More than 4.4 million credit card customers still haven’t cleared debts they ran up last Christmas as spending on this year’s festive period hots up, new research* from MoneyExpert.com shows.
UK payments association APACS** estimates £53 billion will be spent in December with £11.7 billion expected to be put on credit cards.
And the independent financial comparison website warns millions of us will be piling extra spending on top of debt run up paying for Christmas 2006. Its research shows 10 per cent of adults still haven’t paid off their card bills from the last festive season.
MoneyExpert.com is urging people with debts to start getting their borrowing under control. Someone carrying a balance of £1,000 from last Christmas will have spent around £169 in interest over the year if their rate was 16.9 per cent.
The research is not all bad news – 54 per cent of adults in Britain either didn’t get into any debt last Christmas or paid it off in a month or less. Another nine per cent took between 2 and five months to clear their festive spending.
However Sean Gardner, Chief Executive of MoneyExpert.com, said: "It is not time to cancel Christmas but for millions of us it really is time to cancel some credit cards.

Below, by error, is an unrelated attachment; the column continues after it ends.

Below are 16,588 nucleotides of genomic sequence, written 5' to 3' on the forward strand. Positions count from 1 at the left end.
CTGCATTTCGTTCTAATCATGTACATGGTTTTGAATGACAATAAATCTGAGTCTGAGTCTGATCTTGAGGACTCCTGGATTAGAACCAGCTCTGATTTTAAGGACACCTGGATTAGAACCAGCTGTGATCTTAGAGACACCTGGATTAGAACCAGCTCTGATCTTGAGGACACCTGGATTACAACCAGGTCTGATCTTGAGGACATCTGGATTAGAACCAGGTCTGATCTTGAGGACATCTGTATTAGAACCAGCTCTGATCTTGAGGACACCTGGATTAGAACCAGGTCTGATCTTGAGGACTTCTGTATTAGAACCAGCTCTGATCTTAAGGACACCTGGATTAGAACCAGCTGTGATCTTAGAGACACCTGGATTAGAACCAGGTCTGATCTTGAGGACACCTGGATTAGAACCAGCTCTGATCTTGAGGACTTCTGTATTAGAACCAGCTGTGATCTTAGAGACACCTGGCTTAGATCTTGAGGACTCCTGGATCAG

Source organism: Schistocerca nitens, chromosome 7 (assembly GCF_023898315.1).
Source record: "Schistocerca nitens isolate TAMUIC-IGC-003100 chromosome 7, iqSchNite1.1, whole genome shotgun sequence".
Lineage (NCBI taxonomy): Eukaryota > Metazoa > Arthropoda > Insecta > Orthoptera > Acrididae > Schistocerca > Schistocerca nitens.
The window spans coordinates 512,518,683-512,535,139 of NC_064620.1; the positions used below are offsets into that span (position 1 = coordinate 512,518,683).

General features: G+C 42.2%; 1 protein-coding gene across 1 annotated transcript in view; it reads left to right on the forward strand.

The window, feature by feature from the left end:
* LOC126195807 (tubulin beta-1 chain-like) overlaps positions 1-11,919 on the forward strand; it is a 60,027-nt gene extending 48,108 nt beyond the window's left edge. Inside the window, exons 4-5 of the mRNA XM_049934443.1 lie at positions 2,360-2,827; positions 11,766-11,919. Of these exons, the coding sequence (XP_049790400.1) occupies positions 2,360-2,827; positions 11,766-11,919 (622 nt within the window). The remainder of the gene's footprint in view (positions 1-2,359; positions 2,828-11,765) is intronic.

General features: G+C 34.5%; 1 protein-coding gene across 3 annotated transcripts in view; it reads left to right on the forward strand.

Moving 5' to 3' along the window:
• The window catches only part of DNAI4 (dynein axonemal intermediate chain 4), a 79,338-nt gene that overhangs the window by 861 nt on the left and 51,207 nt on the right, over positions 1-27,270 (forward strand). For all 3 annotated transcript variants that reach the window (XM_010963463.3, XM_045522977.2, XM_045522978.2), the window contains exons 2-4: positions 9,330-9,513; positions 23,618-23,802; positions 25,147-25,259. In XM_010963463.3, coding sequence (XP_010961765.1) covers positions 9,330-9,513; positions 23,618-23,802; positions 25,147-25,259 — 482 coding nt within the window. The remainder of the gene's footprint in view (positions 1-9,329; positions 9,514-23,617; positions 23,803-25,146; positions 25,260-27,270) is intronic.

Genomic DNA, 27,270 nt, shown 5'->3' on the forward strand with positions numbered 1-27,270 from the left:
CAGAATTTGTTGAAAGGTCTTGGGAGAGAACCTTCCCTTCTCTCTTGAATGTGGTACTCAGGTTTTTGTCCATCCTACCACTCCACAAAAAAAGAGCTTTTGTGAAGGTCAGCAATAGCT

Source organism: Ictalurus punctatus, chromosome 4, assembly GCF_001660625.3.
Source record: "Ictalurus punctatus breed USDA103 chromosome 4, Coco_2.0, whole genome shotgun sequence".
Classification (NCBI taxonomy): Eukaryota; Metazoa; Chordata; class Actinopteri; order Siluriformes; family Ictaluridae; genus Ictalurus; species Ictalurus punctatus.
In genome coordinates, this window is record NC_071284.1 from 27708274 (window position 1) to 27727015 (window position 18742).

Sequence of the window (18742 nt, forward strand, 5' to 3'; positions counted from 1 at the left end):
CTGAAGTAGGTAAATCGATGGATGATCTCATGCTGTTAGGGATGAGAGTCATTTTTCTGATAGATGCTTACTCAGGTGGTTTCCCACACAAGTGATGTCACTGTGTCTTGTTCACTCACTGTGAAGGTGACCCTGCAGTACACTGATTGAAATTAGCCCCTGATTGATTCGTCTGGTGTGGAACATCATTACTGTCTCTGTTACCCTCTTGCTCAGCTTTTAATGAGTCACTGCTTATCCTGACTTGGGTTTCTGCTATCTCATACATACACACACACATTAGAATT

"We can all give into temptation at Christmas and put it on plastic but if the debt lingers from year to year you’re starting to get into trouble. Borrowing money is fine as long as you have a repayment plan."
"Unfortunately it appears millions of us do not. And with lenders getting tough that is not a good position to be in. If you’ve not cleared the debts of Christmas past it is time to face up to the future."
The research shows three per cent of British adults took two months to clear Christmas debts while another three per cent took three months. Two per cent took four months while a further one per cent took five months.
Those aged 35 to 44 are the most likely to still be suffering a financial hangover from Christmas 2006 – 14 per cent of this age group are still paying for last Christmas. Women are also more likely to still be paying off 2006 debts than men – 11 per cent of women compared with eight per cent of men. There are plenty of credit card deals which could help people cut debts – as long as they can successfully apply for them following the credit crunch hitting application acceptances.
The average zero per cent introductory offer on balance transfers now lasts 10 months, the independent financial comparison website says.
Analysis of the market shows currently 72.5 per cent of all standard credit cards now offer zero per cent balance transfer deals. That amounts to 169 cards compared with 149 at the start of the year.
Currently the longest zero per cent balance transfer offer is 15 months from Halifax while the longest zero per cent on purchases is from Virgin Money which also has 15 months.
* All figures, unless otherwise stated, are from YouGov Plc. Total sample size was 1,978 adults. Fieldwork was undertaken between 23rd – 26th November 2007. The survey was carried out online. The figures have been weighted and are representative of all GB adults (aged 18+). Grossed up figures were calculated using ONS and YouGov data.
** APACS November 15th 2007